Readers of this website will know that I am a fierce critic of Islam, determined to do as much damage as I can to that religion precisely because it commands those still in it to come after me and kill me for daring to leave. There is no exemption for those who prefer to go quietly and lie low for the rest of their lives. Readers will also know that I am a staunch supporter of Israel, and that I regard such a stance as the ultimate escape from the damage that a childhood in madrassa has done to my mind.
Hatred of Jews and Israel “in support of the Palestinians” is now elevated to high morals, while it has become unassailable ethics for the wanton murder of Jews to “leave one cold”, as Jimmy Kruger, Minister of Justice, Police and Prisons in apartheid South Africa, famously said of the murder of black leader Steve Biko under police torture. What this means is that anyone who supports the wholesale murder of Jews, even when it is dressed up as “anti-Zionism,” has the morality of a Muslim and the ethics of an apartheid Police Minister. Supporting Israel is not just one in the eye for Islam, it is a civilisational matter and the most ethical thing that an ex-Muslim can do.
If you are a Muslim, then it is virtuous to be ignorant of Jews, Judaism and Israel, and suspect if you know anything that is actually true. It is beneath Muslims to know anything about Israel. As Palestinian role model and Hitler buddy Amin Al-Husseini put it, “For us Muslims, it is unworthy to utter the word Islam in the same breath with Judaism, since Islam stands high over its perfidious adversary.” This immense sacred ignorance that I inherited from Islam necessitated that I immerse myself in the study of Judaism, the Jewish people and their homeland, if I was ever to recover from having been Muslim. Initially this was to repair the damage left by Islam, but later it became to appreciate the Jewish contribution to civilisation in its own right.
Almost every Jew with whom I have had occasion to share deep thoughts, is deluded when it comes to Muslims, Palestinians and Islam. The depth and tenacity of that delusion amongst Israeli Jews was both disappointing and disturbing to discover. Here and there I came across figures who appeared to be free of these delusions. Those, all in Israel, I made an effort to meet. Learning about Professors for a Strong Israel came as a breath of fresh air.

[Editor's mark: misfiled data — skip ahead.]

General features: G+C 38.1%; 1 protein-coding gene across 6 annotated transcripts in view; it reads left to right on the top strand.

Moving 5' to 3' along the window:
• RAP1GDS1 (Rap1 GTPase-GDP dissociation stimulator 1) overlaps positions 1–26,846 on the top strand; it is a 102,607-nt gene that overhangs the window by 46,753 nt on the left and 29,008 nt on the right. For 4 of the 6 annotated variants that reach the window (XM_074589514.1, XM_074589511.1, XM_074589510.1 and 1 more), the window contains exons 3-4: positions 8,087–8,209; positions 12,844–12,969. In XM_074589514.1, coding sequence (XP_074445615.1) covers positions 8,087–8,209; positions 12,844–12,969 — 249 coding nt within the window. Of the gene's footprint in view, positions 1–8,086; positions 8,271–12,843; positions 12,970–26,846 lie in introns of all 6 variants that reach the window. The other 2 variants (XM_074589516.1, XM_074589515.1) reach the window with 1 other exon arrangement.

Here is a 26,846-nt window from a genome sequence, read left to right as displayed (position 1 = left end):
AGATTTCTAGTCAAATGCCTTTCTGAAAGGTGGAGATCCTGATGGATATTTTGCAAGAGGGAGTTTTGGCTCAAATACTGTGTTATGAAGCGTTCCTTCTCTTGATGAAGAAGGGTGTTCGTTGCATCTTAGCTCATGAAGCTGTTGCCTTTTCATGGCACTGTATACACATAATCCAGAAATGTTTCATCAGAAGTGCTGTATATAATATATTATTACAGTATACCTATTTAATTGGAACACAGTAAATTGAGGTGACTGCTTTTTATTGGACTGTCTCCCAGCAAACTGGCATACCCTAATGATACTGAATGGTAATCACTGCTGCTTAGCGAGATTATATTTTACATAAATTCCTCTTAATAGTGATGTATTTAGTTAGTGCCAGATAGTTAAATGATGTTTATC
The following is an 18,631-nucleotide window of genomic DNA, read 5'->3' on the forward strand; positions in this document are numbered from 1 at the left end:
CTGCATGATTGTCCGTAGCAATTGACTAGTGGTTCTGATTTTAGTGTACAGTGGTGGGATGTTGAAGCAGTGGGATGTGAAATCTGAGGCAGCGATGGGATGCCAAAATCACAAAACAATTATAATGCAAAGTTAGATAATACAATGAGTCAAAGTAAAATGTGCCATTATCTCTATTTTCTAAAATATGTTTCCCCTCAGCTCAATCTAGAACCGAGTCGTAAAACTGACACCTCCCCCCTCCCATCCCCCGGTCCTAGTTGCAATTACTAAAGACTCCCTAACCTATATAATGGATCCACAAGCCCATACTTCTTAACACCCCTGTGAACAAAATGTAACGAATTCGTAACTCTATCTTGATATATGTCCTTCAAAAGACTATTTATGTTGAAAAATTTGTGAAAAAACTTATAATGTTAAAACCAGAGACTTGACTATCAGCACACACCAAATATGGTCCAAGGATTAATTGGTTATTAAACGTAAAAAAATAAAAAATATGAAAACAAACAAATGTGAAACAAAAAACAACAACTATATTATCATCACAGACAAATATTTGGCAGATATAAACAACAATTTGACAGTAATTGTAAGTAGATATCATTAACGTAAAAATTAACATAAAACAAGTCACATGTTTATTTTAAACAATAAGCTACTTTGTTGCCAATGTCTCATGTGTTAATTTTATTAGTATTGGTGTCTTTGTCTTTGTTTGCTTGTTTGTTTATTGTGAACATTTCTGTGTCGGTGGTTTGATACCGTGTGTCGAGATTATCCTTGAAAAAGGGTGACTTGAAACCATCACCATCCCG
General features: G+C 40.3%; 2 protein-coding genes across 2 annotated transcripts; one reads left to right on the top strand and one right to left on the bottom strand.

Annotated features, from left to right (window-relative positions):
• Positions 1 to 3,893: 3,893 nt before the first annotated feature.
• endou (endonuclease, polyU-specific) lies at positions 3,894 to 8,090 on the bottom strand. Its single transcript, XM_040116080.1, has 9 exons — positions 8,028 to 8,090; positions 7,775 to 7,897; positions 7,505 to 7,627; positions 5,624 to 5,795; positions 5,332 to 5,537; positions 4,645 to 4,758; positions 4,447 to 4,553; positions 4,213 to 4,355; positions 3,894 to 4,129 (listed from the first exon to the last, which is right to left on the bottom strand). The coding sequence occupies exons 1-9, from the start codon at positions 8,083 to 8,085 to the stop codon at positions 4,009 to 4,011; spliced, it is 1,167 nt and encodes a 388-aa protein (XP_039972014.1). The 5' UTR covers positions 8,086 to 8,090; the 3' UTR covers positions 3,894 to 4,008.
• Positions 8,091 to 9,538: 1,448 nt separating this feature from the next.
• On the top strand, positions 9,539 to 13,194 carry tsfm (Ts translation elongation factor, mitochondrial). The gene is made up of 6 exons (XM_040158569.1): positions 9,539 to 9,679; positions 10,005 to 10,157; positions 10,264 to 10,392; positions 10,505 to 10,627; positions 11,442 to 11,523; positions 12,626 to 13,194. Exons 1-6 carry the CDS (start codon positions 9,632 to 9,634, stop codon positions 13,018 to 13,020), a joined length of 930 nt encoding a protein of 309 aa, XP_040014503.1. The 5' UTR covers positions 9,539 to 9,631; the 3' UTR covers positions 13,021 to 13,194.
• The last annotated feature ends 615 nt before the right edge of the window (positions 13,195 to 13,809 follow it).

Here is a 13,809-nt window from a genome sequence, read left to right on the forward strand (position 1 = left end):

Two characteristics of Professors for a Strong Israel quickly became clear. Firstly, these are not idle pontificators, but people of action. They do have views to express and they express them without restraint. Since they are not deluded about what is to be done, their views make many uncomfortable. Making people uncomfortable, more often than not, means trafficking in taboos. It means telling truths that may not be told, the kind of defiance that gets you stamped “Far-Right,” along with every denizen of sub-polite society who has anything to say. I am proud of the intellectual honesty that others see in me. Professors for a Strong Israel is my kind of people. I look forward to many heated exchanges.
Secondly, the demise of the academy over the last quarter century, its subjugation by conformity and mediocrity, has meant the banishing of debate, the impoverishing of scholarship and the enfeeblement of scholars. It is close to its final descent into fascist control, with Säuberung already well underway. Wait till students set their university libraries ablaze. It is not far off. Perhaps some part of me hopes that by my joining Professors for a Strong Israel, Albert Einstein's library at the Hebrew University (which I had the immense honour to visit) and the Ze'ev Jabotinsky Archive in Tel Aviv (another great honour to look forward to) are from now on just that little bit more secure. Like the last light in a darkening forest, Professors for a Strong Israel stands as a reminder to academics and students everywhere of what it means to be in control of your own mind, and of just how precarious a privilege that is. Professors for a Strong Israel is a metaphor for academic freedom, not only in Israel, but globally, and could just as easily be called Professors for Strong Professors. That is why I joined Professors for a Strong Israel.